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Tokens of Hard Times

Before the U.S. government implemented national stimulus payments, the city of Tenino, Washington (pop. 1,800), came up with an interesting way to help its disadvantaged residents who had been directly affected by COVID-19. After screening for financial need, successful applicants received up to $300 per month. But the city government did not provide these grants in United States currency. Instead, it issued $10,000 worth of thin laminated wooden sheets stamped in values of $25 each. This substitute money, known as scrip, could be applied to pay utility bills or used to purchase goods and services from city merchants who agreed to participate in the program. The merchants could then redeem the scrip for cash at City Hall.

Tokens of Hard Times

Tenino $25 wooden currency with the portrait of George Washington and the Latin phrase Habemus autem sub potestate, or “We’ve got this under control.” AP Photo/Ted S. Warren.

This is not the first time Tenino has turned to the use of wooden scrip to get purchasing power into the hands of its residents. It was also used in the midst of the Great Depression between 1931 and 1933 when the bank accounts of city residents were frozen. In fact, the 1870s press used to print that issue has been preserved in the Tenino Depot Museum and was put to work producing the 2020 issue. From all accounts, the program successfully provided support for its needy citizenry as well as for local businesses. It also created a sense of community identity. Programs of substitute money like this work best when the users share a belief in its value and the capital can be maintained within a defined population. Unfortunately, this system can also exploit a workforce, as in the isolated American mining and lumbering towns of the last century. In these situations, company monopolies strictly controlled the use of token currency to make workers dependent and to keep them in debt. The scrip issued to employees for their work and for advances on their labor was only redeemable at the company-owned store where management offered goods at inflated prices. This situation was reflected in lyrics about a Kentucky coal miner in the 1940s song “Sixteen Tons”:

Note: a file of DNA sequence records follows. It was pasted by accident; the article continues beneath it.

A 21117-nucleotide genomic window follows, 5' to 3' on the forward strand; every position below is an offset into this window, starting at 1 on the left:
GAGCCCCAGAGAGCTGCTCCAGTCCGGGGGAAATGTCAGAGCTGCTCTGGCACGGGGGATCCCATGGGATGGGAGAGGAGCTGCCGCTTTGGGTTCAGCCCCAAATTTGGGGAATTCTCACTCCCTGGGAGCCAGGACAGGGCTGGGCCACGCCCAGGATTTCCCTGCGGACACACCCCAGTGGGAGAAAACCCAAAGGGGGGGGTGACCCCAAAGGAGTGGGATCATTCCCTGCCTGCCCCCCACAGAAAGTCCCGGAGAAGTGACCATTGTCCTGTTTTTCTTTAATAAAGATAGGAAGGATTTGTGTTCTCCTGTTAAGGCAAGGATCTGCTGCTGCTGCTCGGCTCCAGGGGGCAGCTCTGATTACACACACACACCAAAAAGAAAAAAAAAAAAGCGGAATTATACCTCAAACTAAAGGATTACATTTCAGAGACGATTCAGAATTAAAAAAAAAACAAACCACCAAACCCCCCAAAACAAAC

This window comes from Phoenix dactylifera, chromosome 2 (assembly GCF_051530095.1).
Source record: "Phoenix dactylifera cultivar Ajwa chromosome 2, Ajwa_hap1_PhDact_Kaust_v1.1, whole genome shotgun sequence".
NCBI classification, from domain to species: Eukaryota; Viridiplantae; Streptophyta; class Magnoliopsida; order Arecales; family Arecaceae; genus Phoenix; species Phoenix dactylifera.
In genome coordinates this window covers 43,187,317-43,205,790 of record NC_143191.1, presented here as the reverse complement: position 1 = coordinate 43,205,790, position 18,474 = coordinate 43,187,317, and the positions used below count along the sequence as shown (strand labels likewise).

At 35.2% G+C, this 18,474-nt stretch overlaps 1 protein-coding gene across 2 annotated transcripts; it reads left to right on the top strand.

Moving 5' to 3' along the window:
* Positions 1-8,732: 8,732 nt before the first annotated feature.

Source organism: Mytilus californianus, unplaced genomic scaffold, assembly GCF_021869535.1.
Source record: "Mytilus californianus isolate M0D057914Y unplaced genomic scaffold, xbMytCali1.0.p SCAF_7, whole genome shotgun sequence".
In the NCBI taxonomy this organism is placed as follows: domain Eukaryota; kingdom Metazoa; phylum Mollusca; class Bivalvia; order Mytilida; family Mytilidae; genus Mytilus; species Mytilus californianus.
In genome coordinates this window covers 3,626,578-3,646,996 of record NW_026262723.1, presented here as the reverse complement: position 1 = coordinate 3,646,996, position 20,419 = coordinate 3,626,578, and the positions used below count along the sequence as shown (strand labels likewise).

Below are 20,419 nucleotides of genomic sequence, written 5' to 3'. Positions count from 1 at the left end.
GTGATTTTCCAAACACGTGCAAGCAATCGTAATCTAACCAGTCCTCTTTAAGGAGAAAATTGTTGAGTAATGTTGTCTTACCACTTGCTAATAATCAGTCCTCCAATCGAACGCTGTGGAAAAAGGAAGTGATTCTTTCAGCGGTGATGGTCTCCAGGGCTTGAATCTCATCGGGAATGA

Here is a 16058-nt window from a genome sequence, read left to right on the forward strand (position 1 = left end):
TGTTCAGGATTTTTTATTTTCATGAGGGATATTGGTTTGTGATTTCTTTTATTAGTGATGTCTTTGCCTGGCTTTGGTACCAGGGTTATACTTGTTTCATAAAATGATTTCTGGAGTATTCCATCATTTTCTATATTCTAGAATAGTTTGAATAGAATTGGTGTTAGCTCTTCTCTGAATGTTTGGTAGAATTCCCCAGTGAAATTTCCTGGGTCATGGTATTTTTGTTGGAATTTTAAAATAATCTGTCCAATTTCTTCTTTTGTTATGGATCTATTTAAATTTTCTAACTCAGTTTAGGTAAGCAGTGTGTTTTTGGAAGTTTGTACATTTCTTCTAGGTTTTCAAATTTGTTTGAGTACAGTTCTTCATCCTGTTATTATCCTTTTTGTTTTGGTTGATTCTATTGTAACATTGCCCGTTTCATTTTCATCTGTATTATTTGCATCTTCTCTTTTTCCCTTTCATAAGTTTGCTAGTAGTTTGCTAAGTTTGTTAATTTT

You load sixteen tons, what do you get? /Another day older and deeper in debt/Saint Peter don’t you call me ’cause I can’t go/I owe my soul to the company store.

Monetary programs using scrip also date from the very first years of English transatlantic settlement. In 1616, a short-lived fiscal scheme involving token coinage was tried in Bermuda and archaeological evidence suggests that there had been intentions for a similar plan even earlier at Jamestown.

The Somers Island Company — the corporate entity administering the Bermuda colony — issued currency with no intrinsic value to provide an incentive to the colonists, some of whom were laboring on company projects while others were engaged in revenue-producing activities or employed in stocking the common food bank through agriculture, hunting and fishing. Supplies needed by Bermudans were shipped from England based on the profits generated by the colony. Goods were deposited in the company store where the exchange rates set by the governor were described as “cut throat,” just as in the American company towns 300 years later. By receiving weekly wages in Hogge money, individuals could not only purchase from the store but were free to buy goods from each other such as “Fishe corne tooles or any other thinge in the Islands where they can get the same.”

Obverse (front) and reverse (back) of a well-worn Bermuda Hogge shilling. Courtesy Dix Noonan Webb.